Libmonster ID: VN-1296

Criticism and bibliography. REVIEWS

Vol. 2, 3. Moscow: Nauchnaya kniga Publ., 2002, 480 p.; 479 p.

(c) 2002

The second volume of selected works by E. P. Bazhanov is devoted to the problems of the Asia-Pacific region and issues of China's foreign and domestic policy in regional and global contexts from the point of view of Russia's interests for the period from the second half of the 1980s to 2000.

Making undoubtedly useful recommendations on Russia's overall strategy in the Asia-Pacific region, the author draws attention to the need for a balanced domestic foreign policy both in the global dimension and in relations within the Asia-Pacific region. At the same time, the book calls not to break the status quo that has developed in this region, gradually unraveling the knots of tension, strengthening the non-proliferation of weapons of mass destruction and contributing to the weakening of the conventional arms race (vol.2, p. 59).

These recommendations, based on the protracted financial crisis that has engulfed a number of Asia-Pacific countries and, as a result, strengthened the dominant role of the United States and increased the role of China, are not only general, but also quite specific: 1) development of Siberia and the Far East with the involvement of funds from foreign partners, but on the basis of a system of economic security; 2) settlement of border issues and issues of territorial demarcation (the Russian Federation with the PRC and Japan, the PRC with Japan, etc.), without postponing them to the next generations, "so that our descendants do not have to suffer", because "it is well known that armaments will become more sophisticated and, accordingly, any dispute will become more dangerous" (vol. 2, p. 46; however, on p. 54, the author, rightly assessing the commitment of the USSR/Russia to conclude a peace treaty with Japan, having solved the problem of the Southern Kuril Islands before 2000, as overstated, suggests " promoting Russian-Japanese relations bypassing territorial integrity." problems"); 3) promotion of the idea of negotiations on a settlement on the Korean Peninsula using the formula " 4 (North Korea, ROK, USA, China) + 2 (Russia, Japan)" without forcing the unification of Korea, because its implementation is fraught with delaying financial resources there to the detriment of Russia's needs (vol. 2, p. 55); 4) maintaining tact and caution in the issue of Taiwan - keeping the conflicting parties (China and Taiwan) from armed conflict, as well as in other territorial issues only mentioned by the author. At the same time, in my opinion, it would be appropriate to add that in accordance with the Cairo (1943) and Potsdam (1945) declarations, our country is a party to the issue of determining the ownership of Taiwan as well as other islands of the southwestern Pacific Ocean (and not just islands in the South China Sea); 5) curbing the nuclear ambitions of India and Pakistan, together with the United States, China and other states, as the most dangerous hotbed of tension near the borders of the Russian Federation; 6) demanding that the DPRK fulfill its obligations to renounce nuclear missiles and join international organizations in joint efforts in this direction; 7) regulating arms trade with the Asia-Pacific countries, especially with the PRC, by state control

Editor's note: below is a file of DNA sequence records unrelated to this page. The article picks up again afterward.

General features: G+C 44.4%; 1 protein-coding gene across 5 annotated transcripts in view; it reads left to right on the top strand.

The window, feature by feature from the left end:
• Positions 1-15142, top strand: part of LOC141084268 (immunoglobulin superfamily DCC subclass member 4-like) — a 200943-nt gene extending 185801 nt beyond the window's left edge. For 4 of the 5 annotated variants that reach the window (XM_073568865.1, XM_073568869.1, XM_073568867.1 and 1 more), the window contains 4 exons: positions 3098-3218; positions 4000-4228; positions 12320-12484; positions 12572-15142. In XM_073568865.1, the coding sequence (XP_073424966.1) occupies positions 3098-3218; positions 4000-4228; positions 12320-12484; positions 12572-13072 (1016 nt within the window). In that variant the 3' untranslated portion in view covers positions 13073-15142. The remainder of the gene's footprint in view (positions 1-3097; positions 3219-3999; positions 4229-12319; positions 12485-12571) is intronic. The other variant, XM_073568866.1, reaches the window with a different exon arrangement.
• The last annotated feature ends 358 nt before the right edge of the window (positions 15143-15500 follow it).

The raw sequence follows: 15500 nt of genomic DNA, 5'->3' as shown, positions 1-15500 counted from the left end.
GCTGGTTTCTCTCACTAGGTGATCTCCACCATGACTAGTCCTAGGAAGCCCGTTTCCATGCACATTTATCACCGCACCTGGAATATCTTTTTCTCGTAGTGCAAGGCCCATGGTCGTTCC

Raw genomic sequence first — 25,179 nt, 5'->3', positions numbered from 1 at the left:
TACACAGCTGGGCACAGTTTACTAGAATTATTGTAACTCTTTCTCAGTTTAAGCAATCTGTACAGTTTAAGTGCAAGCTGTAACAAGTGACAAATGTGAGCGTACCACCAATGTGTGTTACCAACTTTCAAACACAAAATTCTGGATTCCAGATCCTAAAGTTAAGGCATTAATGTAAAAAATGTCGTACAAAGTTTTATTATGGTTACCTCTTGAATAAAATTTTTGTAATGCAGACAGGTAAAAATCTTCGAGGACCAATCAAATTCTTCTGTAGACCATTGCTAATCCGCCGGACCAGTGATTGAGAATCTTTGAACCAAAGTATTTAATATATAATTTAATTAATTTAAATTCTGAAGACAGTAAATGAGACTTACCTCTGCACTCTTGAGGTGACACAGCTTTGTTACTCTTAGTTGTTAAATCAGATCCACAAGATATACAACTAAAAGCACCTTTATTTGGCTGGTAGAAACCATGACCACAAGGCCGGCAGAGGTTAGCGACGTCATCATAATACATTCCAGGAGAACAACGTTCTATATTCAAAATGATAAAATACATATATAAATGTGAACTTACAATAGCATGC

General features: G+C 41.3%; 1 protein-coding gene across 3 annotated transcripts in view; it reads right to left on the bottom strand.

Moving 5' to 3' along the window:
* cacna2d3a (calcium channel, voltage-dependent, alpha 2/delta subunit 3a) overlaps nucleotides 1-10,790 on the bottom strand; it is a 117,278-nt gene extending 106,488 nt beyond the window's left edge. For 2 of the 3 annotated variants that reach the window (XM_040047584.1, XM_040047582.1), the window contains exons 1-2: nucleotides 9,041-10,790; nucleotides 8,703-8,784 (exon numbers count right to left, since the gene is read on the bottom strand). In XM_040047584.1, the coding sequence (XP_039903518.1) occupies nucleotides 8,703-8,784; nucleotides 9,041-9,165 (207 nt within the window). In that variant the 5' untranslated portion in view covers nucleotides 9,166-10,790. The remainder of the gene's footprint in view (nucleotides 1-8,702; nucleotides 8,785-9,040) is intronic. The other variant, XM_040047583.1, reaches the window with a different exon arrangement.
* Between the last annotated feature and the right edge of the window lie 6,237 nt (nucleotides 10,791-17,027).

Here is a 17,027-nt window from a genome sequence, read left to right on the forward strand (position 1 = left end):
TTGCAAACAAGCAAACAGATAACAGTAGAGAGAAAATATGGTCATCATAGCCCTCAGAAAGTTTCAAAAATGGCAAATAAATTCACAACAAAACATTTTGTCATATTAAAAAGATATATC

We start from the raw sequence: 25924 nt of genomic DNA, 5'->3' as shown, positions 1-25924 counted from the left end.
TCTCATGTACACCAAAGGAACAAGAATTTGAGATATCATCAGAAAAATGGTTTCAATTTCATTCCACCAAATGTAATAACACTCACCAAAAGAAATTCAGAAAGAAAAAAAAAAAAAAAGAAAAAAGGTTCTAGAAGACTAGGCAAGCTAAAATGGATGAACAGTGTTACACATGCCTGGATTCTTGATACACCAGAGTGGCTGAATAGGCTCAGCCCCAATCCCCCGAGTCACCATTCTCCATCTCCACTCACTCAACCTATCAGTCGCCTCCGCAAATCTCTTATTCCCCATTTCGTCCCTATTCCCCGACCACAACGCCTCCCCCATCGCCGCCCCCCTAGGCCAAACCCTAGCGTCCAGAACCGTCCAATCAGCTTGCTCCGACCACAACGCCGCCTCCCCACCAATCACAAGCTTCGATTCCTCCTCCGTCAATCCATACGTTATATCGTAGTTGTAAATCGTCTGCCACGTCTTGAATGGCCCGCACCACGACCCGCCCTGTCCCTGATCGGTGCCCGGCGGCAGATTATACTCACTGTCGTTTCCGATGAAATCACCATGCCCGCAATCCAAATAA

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within the Russian Federation and the formation of confidence-building measures through the Asian Regional Forum (vol. 2, pp. 55, 56, 57).

The book focuses on the problems of China. The author carefully analyzes all the main aspects of the transformation of its economy, politics and ideology in the last two decades of the XX century, focusing on the increasing role of the Asian giant in the modern world and on the radical change in Soviet - Chinese and Russian-Chinese relations. The book takes the XII Congress of the Communist Party of the People's Republic of China as a starting point in China's transition from a policy of tough confrontation with other states, primarily with the USSR, to a peaceful, independent and independent foreign policy, since it removed the thesis that since the Soviet Union is supposedly the main source of danger of a new world war, all countries, including the United States, need to create a united front against it on a global scale with the participation of Washington (vol. 2, p. 79).

The author sees the reasons for the radical change in China's foreign policy course in the reforms that were proclaimed by the Chinese leadership headed by Deng Xiaoping and are designed to correct the deformations in the country's politics and economy caused by the lack of democracy and voluntarism, as well as in the positive impact of Moscow's policy on defusing international tensions and reducing nuclear

The scope of the review does not allow for a detailed assessment of the full range of problems in China that the author analyzed. I will focus only on the issues of China's relations with our country, which, in my opinion, are of the greatest interest to Russian readers.

First of all, I would like to note that the book recognizes the mistakes of the Comintern during Stalin's time, which did not take into account the specifics of China, which was manifested in the inherited legist militarism and Confucian egocentrism, as well as in the ideas of national liberation from imperialist domination. The author cites Stalin's confession, which he made in a conversation with Liu Shaoqi in Moscow in 1949, about the Soviet intervention in the past in an "inappropriate way" in the affairs of the Chinese revolution (vol.2, p. 149). This meant, first of all, insistent advice about cooperation with the Kuomintang, while the CCP maintained the line of achieving victory in the revolution, which, in the end, was crowned with success.